Jun 8, 2014

Review: L.I.E. (2001)

Pedophilia is an extremely sensitive issue and for good reason. L.I.E. features a character who more specifically is an ephebophile which means that he's attracted to mid-to-late adolescents from the ages of 15-19 years old. The film is director Michael Cuesta's directorial debut and it's definitely a bold way to start his career.

The movie had some difficulty with its rating from the MPAA, which gave it an NC-17 rating. Today the NC-17 isn't the kiss of death it once was but back then it was a disaster. There weren't many outlets that showed NC-17 films and I imagine that's still the case now at least to a certain extent. Cinema runs on money-making accessible films which L.I.E. is not. Cuesta decided to release the film unrated to avoid the NC-17 tag but it's not like it went on to gross very much anyway. I'd say that $1.6 million on a $700,00 budget isn't too shabby for a controversial piece like this. Personally, the NC-17 rating is a little overboard but that's not to say that this movies doesn't deal with some pretty serious stuff.


Genre: crime, drama
Directed by: Michael Cuesta
Produced by: Rene Bastian, Michael Cuesta, Linda Moran, etc.
Written by: Stephen M. Ryder, Michael Cuesta, Gerald Cuesta
Music by: Pierre Földes
Running time: 97 minutes
Production company: Alter Ego Entertainment, Belladonna Productions
Distributed by: New Yorker Films, Lot 47 Films, Gemini Films, etc.
Country: United States
Language: English
Budget: $700,000
Box office: $1,667,192 (Worldwide)

IMDb entry
Rotten Tomatoes entry

Starring: Paul Dano, Brian Cox, Bruce Altman, Billy Kay, James Costa, Tony Michael Donnelly, Walter Masterson, Brad Silnutzer, Bob Gerardi, Adam LeFevre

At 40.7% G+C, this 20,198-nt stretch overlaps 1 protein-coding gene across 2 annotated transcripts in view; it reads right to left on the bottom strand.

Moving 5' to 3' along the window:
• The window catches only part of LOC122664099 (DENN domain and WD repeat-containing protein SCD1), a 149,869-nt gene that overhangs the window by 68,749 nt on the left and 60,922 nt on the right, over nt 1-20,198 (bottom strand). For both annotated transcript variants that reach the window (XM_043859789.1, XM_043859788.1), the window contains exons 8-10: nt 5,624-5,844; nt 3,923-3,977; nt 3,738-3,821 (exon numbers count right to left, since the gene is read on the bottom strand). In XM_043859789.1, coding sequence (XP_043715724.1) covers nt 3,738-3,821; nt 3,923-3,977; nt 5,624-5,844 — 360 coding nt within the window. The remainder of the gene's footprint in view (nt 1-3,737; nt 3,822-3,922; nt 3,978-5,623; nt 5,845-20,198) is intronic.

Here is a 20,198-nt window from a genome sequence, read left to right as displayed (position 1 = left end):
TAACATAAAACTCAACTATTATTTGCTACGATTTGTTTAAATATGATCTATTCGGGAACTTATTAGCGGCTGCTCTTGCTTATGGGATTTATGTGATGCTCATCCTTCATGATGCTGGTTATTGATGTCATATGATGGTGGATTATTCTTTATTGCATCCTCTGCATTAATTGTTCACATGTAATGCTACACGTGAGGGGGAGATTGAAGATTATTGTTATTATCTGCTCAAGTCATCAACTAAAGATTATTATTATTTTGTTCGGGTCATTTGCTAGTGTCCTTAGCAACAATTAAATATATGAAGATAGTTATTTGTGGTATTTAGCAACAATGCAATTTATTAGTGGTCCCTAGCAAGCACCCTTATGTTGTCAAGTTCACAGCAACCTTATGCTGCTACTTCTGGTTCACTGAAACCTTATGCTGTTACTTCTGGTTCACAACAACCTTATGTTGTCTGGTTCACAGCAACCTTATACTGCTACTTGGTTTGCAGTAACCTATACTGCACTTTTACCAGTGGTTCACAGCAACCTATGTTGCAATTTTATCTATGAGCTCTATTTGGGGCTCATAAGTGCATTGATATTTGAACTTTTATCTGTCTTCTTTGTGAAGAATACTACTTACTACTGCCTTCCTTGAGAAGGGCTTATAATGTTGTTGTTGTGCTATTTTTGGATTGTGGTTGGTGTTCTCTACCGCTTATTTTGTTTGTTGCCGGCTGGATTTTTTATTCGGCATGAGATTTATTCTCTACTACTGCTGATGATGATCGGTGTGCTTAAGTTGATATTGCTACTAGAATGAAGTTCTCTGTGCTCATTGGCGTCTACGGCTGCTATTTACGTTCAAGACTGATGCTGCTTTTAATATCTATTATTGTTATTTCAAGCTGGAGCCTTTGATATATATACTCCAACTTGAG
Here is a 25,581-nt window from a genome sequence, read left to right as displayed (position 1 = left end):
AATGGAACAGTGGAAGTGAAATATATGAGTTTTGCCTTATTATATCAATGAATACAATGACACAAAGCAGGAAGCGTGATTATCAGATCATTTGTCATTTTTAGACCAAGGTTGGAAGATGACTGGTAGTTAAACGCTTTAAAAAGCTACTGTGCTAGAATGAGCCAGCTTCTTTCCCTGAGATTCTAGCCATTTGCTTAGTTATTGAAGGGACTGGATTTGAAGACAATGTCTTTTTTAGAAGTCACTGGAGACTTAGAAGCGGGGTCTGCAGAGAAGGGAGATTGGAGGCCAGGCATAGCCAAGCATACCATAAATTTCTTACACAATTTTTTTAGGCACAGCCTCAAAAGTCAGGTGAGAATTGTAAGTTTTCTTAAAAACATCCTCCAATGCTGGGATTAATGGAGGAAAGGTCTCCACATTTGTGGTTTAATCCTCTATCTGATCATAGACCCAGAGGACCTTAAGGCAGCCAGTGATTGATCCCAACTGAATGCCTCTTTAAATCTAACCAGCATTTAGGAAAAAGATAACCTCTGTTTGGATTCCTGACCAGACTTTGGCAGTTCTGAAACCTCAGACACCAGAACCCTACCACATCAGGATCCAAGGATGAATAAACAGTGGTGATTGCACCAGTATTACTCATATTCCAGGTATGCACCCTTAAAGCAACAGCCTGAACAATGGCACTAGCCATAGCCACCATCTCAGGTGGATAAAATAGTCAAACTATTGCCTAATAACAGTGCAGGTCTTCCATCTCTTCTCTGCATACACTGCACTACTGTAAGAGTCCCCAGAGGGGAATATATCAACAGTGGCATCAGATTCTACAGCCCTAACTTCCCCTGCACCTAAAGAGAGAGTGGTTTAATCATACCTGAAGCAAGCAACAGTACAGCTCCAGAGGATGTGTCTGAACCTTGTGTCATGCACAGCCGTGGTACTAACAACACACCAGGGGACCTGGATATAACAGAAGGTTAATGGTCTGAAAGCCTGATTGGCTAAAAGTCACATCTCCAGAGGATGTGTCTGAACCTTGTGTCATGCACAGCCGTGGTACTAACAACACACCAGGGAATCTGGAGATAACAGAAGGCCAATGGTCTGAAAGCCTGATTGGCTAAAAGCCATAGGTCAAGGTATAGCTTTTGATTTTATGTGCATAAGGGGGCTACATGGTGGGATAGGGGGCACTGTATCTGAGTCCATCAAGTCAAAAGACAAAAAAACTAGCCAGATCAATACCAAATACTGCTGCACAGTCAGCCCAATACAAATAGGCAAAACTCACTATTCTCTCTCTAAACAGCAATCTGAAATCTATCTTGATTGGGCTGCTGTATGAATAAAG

Howie Blitzer's (Paul Dano) mom dies, leaving him with his uncaring and ever-busy father (Bruce Altman). He's a crooked contractor who brings a new woman into the house very quickly, which deeply upsets Howie. He becomes friends with a local delinquent named Gary Terrio (Billy Kay) who also becomes an influence for Howie's sexual preferences. Their friendship leads to him getting entangled with "Big" John Harrigan (Brian Cox), a popular man in the neighborhood but who secretly leads a life of sexual activity with adolescents. It all makes for a pretty difficult situation for Howie to say the least.


So it's pretty clear that this is a movie you have to buckle up for. In terms of making you squirm as a viewer, L.I.E. is pretty good at that. There are many prickly situations that will make you extremely uncomfortable and a big reason for that is because of Brian Cox's brilliant acting. Taking on the role of someone like Big John isn't easy to do but Brian gets it.

The thing about L.I.E. is that it's not really an anti-pedophile movie. Brian Cox isn't the real antagonist of the film and he goes through actual character growth. I can understand the kind of outrage that could be generated as a result of not completely villainizing Big John but he's still a human right? Watching L.I.E. puts you in an uncomfortable position but it's one that's worth being in. It's up to the viewer to make their judgements and Cuesta lets you do that. He doesn't just force feed the viewer a certain position which I respect.

I would describe the cinematography as uncomfortably intimate. Faces are focused on very closely and there are many lingering, slow shots. The major locations offset each other very nicely as well. Howie's home is a modern but cold environment which contrasts with Big John's place which is a much older house. The decor is earthy, hot and almost claustrophobic. Cuesta has done a good job at marrying all the different aspects of the film to nicely fit together.

To finish off I also have to mention Paul Dano's great performance as a confused 15 year-old. I've never seen Dano in a movie where he was so young but he definitely has talent. He's all the same an intelligent kid who is just in a bad situation. L.I.E. is not for the faint of heart or the easily offendable. Watch it and make your own interpretation, L.I.E. is definitely worthy of that.



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